January 1st, 2021 — Granted, you have to be a true safety nerd to get excited about an adverse events reporting database. Given that the acupuncture profession has never actually had one, though, we thought when we made one back in 2018, everybody else would be at least receptive. Not quite.
February 4th, 2021 — The phone rings in your clinic. When you pick it up, a patient says, “Hi, I need to talk to you about something. I think that last treatment made me worse.” What do you do next? Here’s an outline of how to create a positive outcome, i.e. make some safety, from this stressful and unavoidable situation. If you treat enough people, you will certainly get this phone call at some point!
January 12th, 2021 — Of the 160 incidents reported so far in our AERD, 26% are related in some way to forgotten or stray needles. This post is about the difference between following safety guidelines and creating safety.
April 7th, 2021 — Psycho-emotional triggers aren’t listed in the Clean Needle Technique Manual as an adverse event related to acupuncture, but according to our AERD data, they’re more common than fainting (which is listed).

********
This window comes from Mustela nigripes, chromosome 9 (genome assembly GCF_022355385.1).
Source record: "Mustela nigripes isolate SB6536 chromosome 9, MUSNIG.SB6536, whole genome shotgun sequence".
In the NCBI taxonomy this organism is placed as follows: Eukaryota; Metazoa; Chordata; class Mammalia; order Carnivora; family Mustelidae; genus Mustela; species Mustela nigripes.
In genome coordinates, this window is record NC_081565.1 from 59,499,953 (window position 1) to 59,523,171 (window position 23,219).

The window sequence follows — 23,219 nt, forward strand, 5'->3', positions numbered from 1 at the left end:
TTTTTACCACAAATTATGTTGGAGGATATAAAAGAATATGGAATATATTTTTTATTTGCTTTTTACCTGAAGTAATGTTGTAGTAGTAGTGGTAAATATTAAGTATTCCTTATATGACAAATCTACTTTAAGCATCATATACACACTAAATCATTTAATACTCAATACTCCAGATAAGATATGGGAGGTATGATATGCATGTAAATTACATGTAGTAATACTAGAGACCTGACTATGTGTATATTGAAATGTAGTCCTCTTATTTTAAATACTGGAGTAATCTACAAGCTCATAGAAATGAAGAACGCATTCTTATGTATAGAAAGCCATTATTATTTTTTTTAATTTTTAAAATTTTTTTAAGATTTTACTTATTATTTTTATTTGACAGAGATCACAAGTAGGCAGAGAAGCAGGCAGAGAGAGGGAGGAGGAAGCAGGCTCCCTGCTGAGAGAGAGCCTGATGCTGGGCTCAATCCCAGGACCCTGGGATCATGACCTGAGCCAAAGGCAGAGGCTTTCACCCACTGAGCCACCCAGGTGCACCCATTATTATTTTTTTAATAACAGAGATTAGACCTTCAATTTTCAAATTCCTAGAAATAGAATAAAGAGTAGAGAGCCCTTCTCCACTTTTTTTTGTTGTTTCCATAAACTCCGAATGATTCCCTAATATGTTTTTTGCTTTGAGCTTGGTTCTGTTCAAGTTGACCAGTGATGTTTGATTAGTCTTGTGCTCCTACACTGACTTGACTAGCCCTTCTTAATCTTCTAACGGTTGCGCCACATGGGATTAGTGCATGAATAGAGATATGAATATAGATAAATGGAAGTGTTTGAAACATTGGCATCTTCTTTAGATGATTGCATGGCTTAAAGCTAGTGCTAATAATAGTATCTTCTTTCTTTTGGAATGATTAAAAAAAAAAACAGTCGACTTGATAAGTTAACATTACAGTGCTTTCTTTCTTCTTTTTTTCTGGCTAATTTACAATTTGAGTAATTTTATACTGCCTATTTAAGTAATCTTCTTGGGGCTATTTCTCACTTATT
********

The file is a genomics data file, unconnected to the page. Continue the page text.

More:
January 18th, 2021 — A common argument among acupuncturists is that nobody can safely practice acupuncture without at least three years of post graduate training at an accredited acupuncture school. Also, dogs.
January 28th, 2021 — As part of encouraging a neutral, analytical, non judgmental, safety-positive relationship to risk, it seems like it’s worth describing a safety/risk continuum for acupuncture styles. There’s no one right way to practice acupuncture AND certain styles are clearly less risky than others.
April 12th, 2022 — The idea behind Clean Needle Technique is that an acupuncturist needs to approach every patient as if they had all possible bloodborne diseases. This is important for your individual safety as a punk because you can’t depend on patients to 1) know their status or 2) tell you. But approaching every patient in the exact same way is also crucial to the social safety of the clinic -- and the bigger the clinic, the more people involved, the more concerning the potential consequences become for *not* treating every patient in the same way.
April 20th, 2022 — It’s hard for students (and also licensed acupuncturists!) to wrap their minds around the range of ways that people can respond to acupuncture, which in turn makes it challenging for them to learn how to manage risks associated with treatment. It’s hard to take risk seriously when it doesn’t feel real! And often the only thing that can make risk feel real is firsthand experience of an unintended outcome.